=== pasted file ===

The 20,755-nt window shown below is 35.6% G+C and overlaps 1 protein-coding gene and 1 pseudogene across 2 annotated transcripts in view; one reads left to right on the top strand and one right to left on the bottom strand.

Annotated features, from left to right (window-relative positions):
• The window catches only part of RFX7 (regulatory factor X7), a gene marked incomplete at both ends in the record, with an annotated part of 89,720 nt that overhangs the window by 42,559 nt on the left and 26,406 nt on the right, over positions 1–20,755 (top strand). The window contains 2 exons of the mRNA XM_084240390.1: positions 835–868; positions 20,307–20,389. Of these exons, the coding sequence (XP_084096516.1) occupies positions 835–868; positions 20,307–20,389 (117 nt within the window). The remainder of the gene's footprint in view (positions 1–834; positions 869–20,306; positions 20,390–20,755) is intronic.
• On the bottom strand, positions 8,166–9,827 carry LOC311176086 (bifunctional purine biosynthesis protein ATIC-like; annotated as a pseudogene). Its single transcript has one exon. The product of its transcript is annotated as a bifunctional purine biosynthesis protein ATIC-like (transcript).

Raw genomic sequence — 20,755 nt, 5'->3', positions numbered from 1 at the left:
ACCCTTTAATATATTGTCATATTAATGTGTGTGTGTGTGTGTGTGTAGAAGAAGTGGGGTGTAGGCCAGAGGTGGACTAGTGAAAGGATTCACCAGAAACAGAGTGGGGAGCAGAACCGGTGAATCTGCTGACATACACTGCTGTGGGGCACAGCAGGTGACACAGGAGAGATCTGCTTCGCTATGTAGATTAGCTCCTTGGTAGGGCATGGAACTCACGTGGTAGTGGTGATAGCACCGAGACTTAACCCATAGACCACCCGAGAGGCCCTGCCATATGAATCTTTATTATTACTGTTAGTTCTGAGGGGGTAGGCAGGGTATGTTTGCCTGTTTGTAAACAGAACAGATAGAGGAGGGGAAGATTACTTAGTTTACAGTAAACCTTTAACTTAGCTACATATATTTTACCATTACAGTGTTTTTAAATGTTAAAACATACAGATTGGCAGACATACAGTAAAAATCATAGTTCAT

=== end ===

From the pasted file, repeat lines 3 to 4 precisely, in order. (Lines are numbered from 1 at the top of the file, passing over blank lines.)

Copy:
• The window catches only part of RFX7 (regulatory factor X7), a gene marked incomplete at both ends in the record, with an annotated part of 89,720 nt that overhangs the window by 42,559 nt on the left and 26,406 nt on the right, over positions 1–20,755 (top strand). The window contains 2 exons of the mRNA XM_084240390.1: positions 835–868; positions 20,307–20,389. Of these exons, the coding sequence (XP_084096516.1) occupies positions 835–868; positions 20,307–20,389 (117 nt within the window). The remainder of the gene's footprint in view (positions 1–834; positions 869–20,306; positions 20,390–20,755) is intronic.
• On the bottom strand, positions 8,166–9,827 carry LOC311176086 (bifunctional purine biosynthesis protein ATIC-like; annotated as a pseudogene). Its single transcript has one exon. The product of its transcript is annotated as a bifunctional purine biosynthesis protein ATIC-like (transcript).